All About Jazz needs your help and we have a deal. Pay $20 and we'll hide those six pesky Google ads that appear on every page, plus this box and the slideout box on the right for a full year! You'll also fund website expansion.
In previous musical lives, Spanky Wilson recorded more than half a dozen albums and performed and recorded with the Duke Ellington Orchestra, Marvin Gaye, Jimmy Smith and Sammy Davis Jr. The Philadelphia-born and bred musician moved to Los Angeles then in the early 1980s relocated to France, where she spent more than a decade as a jazz singer before returning to LA in 2000.
Upon her return, she was "discovered by multi-instrumentalist and producer Will Holland. Before they met, Holland had become a fan of Wilson's feisty and soulful voice through her hard-to-find records, and he found her through the help of a French journalist. He brought Wilson in to sing on Mishaps Happening, the 2003 release by Holland's electronica nom de plume, Quantic.
Here Wilson fronts Holland's live performance ensemble the Quantic Soul Orchestra and comes back home to American soul, masterfully snapping off her vocals like a sharp-tongued spiritual heir to Aretha "The Queen of Soul Franklin. Featured in several instrumental reprises of Wilson's vocal tracks, the Orchestra sounds more like Wilson's co-star than her support band, and the rhythm section in particular plumps up on several New Orleans fatback grooves garnished with Memphis country funk.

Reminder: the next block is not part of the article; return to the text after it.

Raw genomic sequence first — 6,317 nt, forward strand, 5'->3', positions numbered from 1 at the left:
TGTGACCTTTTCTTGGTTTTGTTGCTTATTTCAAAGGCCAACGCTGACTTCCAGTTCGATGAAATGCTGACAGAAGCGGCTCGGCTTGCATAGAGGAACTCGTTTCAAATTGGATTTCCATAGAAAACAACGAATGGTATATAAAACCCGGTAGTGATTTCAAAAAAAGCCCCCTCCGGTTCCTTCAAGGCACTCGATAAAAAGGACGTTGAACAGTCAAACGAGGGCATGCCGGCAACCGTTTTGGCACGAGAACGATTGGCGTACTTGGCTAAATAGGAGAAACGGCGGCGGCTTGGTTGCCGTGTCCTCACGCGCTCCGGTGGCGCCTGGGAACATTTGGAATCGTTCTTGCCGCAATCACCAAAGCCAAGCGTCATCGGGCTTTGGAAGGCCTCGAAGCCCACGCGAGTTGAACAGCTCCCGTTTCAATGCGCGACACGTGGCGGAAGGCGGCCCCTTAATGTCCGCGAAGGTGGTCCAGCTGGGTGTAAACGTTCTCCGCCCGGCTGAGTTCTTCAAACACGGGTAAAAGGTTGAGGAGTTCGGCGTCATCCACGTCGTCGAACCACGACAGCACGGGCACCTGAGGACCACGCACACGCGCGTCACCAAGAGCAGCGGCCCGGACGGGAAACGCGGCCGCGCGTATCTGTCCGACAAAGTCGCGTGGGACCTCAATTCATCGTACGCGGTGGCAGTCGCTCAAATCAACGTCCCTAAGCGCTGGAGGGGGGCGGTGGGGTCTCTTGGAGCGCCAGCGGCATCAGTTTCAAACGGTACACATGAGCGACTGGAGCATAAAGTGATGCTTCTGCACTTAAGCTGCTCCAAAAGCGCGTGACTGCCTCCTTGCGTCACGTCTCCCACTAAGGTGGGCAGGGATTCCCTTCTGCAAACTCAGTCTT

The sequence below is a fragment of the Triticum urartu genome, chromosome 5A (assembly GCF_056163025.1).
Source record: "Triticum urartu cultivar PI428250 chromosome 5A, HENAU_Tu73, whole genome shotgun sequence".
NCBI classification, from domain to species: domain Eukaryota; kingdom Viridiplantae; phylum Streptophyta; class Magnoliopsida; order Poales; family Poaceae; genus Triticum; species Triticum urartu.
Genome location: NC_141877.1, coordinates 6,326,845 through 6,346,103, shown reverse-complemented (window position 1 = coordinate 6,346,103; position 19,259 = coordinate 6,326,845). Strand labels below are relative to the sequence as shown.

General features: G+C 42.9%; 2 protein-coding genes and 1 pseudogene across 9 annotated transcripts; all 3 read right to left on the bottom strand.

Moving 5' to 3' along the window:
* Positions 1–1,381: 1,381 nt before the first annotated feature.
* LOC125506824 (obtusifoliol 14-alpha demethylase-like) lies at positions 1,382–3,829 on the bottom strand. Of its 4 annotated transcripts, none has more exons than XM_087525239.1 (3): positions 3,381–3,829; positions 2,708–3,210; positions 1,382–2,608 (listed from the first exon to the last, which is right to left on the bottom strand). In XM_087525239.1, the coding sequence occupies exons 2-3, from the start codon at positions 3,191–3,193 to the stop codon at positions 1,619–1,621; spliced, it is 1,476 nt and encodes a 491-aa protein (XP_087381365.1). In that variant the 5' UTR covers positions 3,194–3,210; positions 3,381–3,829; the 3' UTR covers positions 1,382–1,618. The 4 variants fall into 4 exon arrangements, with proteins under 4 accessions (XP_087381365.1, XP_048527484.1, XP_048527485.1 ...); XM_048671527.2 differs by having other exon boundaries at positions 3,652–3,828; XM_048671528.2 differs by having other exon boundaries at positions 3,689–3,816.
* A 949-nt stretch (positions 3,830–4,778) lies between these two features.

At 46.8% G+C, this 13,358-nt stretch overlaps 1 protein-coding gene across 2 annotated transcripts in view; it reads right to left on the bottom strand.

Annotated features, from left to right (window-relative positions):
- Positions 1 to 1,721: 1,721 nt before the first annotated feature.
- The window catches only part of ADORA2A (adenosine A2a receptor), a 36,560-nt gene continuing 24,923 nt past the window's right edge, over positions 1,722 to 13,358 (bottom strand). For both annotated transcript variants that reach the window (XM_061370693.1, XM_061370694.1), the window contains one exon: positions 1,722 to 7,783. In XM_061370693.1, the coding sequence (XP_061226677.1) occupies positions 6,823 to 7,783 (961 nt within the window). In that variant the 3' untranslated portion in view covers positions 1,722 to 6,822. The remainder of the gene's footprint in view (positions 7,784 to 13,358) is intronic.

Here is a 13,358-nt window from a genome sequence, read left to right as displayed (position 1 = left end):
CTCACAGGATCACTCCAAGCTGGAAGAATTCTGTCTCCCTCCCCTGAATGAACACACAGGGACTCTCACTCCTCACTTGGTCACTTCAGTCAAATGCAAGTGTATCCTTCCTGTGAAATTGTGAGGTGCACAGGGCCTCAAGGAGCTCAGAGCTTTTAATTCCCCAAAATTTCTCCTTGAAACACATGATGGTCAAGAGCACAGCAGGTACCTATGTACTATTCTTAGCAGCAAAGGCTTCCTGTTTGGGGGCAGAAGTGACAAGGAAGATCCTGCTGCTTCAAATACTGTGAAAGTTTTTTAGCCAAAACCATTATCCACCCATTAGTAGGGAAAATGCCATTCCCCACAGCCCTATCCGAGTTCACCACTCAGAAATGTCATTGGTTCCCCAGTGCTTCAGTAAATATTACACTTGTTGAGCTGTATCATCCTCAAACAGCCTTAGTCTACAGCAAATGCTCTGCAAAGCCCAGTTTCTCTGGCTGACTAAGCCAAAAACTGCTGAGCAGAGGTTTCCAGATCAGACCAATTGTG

Vocal (to open) and instrumental (to close) versions of the title track mash up the insistent itch of classic James Brown with second-line snare drum rolls and snaps. "That's How It Was may sound like cheery fun, but it's a screed about post-Katrina Gulf Coast recovery efforts cast in torrid, thick Crescent City funk; Holland's production makes the snare drum crack like thunder and the bass sound like a big funk whirlpool that swirls the music around.
Wilson sounds supremely cocksure in "A Woman Like Me ("...don't grow on no tree, just so you know) and the second verse of "Blood from a Stone, a West Coast Latin funk groove with a bass line and horn chart that sound poised to cruise through "Low Rider but then veer tangentially away.
But Wilson also knows to not leave you without a smile, and she delivers it with a romp through the warhorse "You Can't Judge a Book by Its Cover. Its frantic arrangementan up-tempo blues two-step tugged in the opposite direction by lazy mariachi hornspresents her best vocal performance, probably because it challenges her voice the most.
Track Listing: Iím Thankful (Part 1); A Woman Like Me; Blood from a Stone; Donít Joke with a Hungry Man (Part 2); Donít Joke with a Hungry Man (Part 3); Thatís How it Was; Message to Tomorrow; Waiting for Your Touch; You Canít Judge a Book By Its Cover; Iím Thankful (Part 2).
Personnel: Spanky Wilson: vocals; Eric Biondo: trumpet; Mick Bolger: trumpet; Joel Bowers: baritone saxophone, tenor saxophone; Sheffer Bruton: trombone; Matt Demeritt: tenor saxophone; Will Holland: guitar, tambourine, brass; Russell Knight: drums; David Ralicke: baritone saxophone; Phil Ranelin: trombone; Tom Rawls: trombone; Mike Simmonds: violin; Todd M. Simon: trumpet, flugelhorn, horn arrangements, horn conductor; Tracy Wannomae: alto saxophone.
As a kid, my mom told me I'd like jazz. I thought she was nuts. Then I went to hear Cannonball Adderley (with Nat Adderley, George Duke, Walter Booker, Roy McCurdy and Airto) and everything changed. Yeah, mom knows best.